What is PIES?

While ACES focuses on compatibility information between parts and vehicles, PIES (Product Information Exchange Standard) contains detailed information of individual parts. PIES files are built using PCdb, PAdb, and brand tables. PIES include a wide range of segments as follows.

  • Header
  • Marketing Copy
  • Item
  • Description
  • Extended Product Information
  • Attribute
  • Package
  • Interchange
  • Asset
  • Trailer/Footer

Price sheet, price, hazardous materials, kits, marketing digital asset are rarely used segments in PIES. The current version of PIES is 7.2, facilitates the grouping of different information related to a single part, such as brand and pricing. (Shown in a typical PIES segment screenshot).

Usage of ACES and PIES

All large distributors accept data in ACES and PIES format. You might want to note the following:

  • Compatibility Assurance: ACES and PIES help customers find the right vehicle parts, boosting sales with exact application/ specification matches.
  • Product Data Organization: They help manufacturers, distributors, and retailers to categorize and manage extensive product data.
  • E-commerce Integration: These standards facilitate the integration of product information into e-commerce platforms, enhancing consumers’ online shopping experience.
  • Minimized Warehouse Errors: ACES and PIES help prevent warehouse mismatches by ensuring accurate product data, leading to better inventory management.

How do I build my own ACES and PIES files

  1. Analyse the input file to check whether it contains the required product information. For ACES files, verify the presence of part numbers, part terminology, compatibility data, and qualifier/note. Similarly, for PIES, confirm the availability of product attribute information, digital assets, interchange, part number, and part terminology.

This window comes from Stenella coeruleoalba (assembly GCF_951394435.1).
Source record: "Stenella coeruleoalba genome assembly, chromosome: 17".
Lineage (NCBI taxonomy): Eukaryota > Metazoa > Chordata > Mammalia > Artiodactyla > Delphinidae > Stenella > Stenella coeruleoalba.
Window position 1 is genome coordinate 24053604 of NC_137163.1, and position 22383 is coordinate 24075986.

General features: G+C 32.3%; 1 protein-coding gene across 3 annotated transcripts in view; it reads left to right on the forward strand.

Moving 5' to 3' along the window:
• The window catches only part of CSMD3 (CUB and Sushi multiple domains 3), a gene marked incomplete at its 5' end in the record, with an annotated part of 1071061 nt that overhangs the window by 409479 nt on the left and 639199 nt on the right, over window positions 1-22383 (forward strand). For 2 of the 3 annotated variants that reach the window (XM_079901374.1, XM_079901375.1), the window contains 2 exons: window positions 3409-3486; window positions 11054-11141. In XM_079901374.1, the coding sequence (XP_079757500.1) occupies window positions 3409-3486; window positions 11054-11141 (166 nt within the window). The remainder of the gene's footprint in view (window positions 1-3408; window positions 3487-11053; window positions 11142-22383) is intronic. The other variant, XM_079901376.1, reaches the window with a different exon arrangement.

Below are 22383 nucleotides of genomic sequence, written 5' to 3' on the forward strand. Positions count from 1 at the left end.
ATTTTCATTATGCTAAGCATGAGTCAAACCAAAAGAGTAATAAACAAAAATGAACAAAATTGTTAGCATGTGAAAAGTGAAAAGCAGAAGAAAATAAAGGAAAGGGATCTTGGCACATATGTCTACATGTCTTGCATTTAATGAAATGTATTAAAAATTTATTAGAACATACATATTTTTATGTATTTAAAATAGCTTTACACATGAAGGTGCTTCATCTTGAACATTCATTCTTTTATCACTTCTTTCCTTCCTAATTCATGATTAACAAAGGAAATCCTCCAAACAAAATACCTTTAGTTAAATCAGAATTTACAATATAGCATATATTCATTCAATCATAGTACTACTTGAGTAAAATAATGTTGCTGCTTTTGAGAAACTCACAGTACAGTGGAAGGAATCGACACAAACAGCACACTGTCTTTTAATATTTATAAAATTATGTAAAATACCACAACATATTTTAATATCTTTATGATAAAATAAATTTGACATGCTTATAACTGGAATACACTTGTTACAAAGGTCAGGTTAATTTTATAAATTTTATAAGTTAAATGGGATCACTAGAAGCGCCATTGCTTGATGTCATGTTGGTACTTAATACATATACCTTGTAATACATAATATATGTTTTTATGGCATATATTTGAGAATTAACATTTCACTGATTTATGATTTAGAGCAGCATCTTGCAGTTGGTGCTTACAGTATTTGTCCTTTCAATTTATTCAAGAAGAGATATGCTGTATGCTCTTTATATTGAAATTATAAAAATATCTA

2. Write a program to extract data from the input file and ensure it aligns with AutoCare standards.
  3. Create a structured database using the extracted data and update it with unique IDs for validation.
  4. Validate the file using specialized validation tools.
  5. Address any data gaps within the mapped fields and finalize the database structure accordingly.
  6. Compare the Final Table with AutoCare databases to identify valid records, invalid records, and any overlaps.
  7. Develop another program to generate the final output file in XML format.

Key differences:

Focus Fitment data and catalog management Other data beyond fitment
Data Types Part numbers, descriptions, attributes, vehicle compatibility Descriptions, images, dimensions, weights, pricing, marketing content
Application Used for managing catalogs, inventory Used for exchanging rich product information across various channels
Users Manufacturers, distributors, retailers, e-commerce platforms Manufacturers, distributors, retailers, e-commerce platforms, websites
Subscription fee Necessitates subscription fee. E.g. SEMA Data Co-op (SDC) Only premium PIES service requires fee.

If you would like to know more about ACES & PIES